The titular gardener functions as a symbol of Christ, as well as the Christian message of redemption. Helen Turrell meets the gardener in a war cemetery, where she has come to visit the grave of her son, Michael, who has died in World War I. As the story explains, Michael is really Helen’s illegitimate son, but she raised him as her “nephew” for the sake of propriety. Helen meets this man, who she assumes to be the gardener, in the cemetery while she is lost among the graves. His compassion and instant understanding of her secret (even though she carefully and specifically introduces herself to him as Michael’s aunt) symbolize Christ’s forgiveness as part of the Christian message. This man tells Helen that he will “show her where her son lies,” swiftly unearthing her secret and freeing her of the burden of having to pretend to be the boy’s aunt. The gardener’s words also symbolize eternal life after death and the reunion of separated loved ones through the promise of Heaven.
The fact that the man is described as a gardener is also symbolic of Mary Magdalene’s meeting with Christ in the biblical story of Christ’s Resurrection in the Book of John. While looking for Christ’s body outside the tomb in which he has been buried, Mary Magdalene meets a man whom she thinks is the gardener, but is really the resurrected Jesus. She asks the man to help her find Christ’s body, just as Helen asks the gardener in the cemetery to help her find Michael’s grave. The idea of the man being a gardener in Kipling’s story is also symbolic of Christ caring for human souls just as the gardener in the story is tending to the “young plants” in the graveyard. Christ’s compassion towards Helen, despite his knowledge of her secret, demonstrates the potential for forgiveness in the Christian message and the image of the “young plants” suggest rejuvenation, or new life after death, after World War I.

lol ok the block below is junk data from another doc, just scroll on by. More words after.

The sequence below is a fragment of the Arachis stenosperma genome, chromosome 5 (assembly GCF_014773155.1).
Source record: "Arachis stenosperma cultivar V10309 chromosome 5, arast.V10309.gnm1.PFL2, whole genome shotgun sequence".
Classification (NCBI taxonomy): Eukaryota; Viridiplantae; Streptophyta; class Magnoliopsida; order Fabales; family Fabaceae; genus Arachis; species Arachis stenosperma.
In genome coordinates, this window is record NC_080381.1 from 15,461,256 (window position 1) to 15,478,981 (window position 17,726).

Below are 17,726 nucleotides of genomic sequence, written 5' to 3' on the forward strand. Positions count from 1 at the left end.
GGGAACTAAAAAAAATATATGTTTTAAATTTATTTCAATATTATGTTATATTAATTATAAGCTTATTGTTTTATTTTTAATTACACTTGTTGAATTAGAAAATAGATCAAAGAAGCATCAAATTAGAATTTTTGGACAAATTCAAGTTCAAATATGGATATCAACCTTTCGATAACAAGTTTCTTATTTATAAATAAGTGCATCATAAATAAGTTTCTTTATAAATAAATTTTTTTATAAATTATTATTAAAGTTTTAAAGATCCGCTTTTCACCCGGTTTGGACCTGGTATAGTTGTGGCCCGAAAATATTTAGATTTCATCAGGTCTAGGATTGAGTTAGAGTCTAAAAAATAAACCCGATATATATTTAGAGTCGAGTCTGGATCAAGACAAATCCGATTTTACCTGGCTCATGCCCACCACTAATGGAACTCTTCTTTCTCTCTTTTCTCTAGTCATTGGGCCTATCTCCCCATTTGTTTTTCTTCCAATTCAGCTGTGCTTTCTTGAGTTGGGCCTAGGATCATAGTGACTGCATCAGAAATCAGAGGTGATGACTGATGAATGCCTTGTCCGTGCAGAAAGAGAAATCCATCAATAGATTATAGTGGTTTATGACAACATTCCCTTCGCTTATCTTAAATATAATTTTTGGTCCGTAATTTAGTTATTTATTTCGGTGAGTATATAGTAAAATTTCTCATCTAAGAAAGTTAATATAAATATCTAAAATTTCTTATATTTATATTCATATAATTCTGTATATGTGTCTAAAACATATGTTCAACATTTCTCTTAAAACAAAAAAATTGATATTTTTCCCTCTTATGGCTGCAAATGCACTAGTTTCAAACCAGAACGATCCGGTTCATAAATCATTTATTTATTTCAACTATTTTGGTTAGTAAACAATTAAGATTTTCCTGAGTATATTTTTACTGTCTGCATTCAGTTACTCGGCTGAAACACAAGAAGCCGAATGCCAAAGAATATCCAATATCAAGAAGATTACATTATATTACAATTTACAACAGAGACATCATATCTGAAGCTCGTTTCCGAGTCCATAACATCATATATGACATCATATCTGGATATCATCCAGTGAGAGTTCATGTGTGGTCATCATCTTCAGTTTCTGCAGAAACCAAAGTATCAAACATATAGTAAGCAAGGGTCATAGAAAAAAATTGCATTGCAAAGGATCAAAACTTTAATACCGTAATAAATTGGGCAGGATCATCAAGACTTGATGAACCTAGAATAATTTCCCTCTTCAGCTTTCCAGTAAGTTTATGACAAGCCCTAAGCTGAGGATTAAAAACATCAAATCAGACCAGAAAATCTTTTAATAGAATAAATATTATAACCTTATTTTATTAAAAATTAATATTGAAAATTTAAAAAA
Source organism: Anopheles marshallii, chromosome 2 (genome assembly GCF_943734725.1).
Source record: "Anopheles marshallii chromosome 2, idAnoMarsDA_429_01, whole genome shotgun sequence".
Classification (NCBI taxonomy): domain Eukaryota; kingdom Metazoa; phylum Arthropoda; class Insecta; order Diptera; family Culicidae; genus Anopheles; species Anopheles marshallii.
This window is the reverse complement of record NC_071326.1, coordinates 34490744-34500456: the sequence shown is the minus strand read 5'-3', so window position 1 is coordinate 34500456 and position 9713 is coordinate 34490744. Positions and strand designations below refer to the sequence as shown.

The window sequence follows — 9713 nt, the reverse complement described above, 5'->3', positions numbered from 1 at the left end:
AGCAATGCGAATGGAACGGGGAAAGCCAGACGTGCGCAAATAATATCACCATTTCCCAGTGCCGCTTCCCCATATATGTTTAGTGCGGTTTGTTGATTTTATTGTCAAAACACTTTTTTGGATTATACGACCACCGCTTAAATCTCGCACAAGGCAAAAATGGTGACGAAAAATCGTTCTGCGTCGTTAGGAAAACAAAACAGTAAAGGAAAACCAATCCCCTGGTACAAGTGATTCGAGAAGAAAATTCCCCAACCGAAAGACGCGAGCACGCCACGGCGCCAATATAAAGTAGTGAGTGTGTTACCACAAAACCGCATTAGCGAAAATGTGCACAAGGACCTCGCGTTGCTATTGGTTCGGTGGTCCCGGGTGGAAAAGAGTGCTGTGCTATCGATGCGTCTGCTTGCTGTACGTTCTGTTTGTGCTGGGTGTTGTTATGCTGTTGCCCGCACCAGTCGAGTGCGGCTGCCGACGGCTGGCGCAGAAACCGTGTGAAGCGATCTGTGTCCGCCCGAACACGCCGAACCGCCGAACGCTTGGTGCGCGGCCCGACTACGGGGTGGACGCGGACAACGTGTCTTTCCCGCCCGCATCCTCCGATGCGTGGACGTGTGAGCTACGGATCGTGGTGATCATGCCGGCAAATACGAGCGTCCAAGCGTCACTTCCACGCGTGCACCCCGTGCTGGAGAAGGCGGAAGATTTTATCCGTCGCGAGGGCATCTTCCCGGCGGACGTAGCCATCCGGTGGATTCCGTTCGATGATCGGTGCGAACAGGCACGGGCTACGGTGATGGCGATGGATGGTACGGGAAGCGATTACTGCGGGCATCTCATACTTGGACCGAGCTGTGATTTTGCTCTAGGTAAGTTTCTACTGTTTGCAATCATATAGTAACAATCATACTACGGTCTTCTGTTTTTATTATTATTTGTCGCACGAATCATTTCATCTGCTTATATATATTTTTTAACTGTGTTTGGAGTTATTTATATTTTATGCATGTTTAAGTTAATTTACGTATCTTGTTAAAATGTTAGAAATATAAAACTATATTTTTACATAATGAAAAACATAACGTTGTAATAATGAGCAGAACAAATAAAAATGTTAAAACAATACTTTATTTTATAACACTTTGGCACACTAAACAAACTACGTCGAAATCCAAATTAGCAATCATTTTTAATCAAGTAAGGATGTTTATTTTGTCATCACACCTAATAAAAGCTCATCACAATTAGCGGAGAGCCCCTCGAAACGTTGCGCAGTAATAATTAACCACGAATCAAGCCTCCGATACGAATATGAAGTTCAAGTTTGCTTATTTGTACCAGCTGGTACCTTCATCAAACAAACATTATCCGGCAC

The Gardener Quotes in The Gardener
Helen, presently, found herself pulling down the house-blinds one after another with great care, and saying earnestly to each one: “Missing always means dead.” Then she took her place in the dreary procession that was impelled to go through a series of unprofitable emotions. The Rector, of course, preached hope and prophesized word, very soon, from a prison camp. Several friends too, told her perfectly truthful tales, but always about other women, to whom, after months and months of silence, their missing had been miraculously restored.
“Lieutenant Michael Turrell—my nephew,” said Helen slowly and word for word, as she had many thousands of times in her life. The man lifted his eyes and looked at her with infinite compassion before he turned from the fresh-sown toward the naked black crosses. “Come with me,” he said, “and I will show you where your son lies.”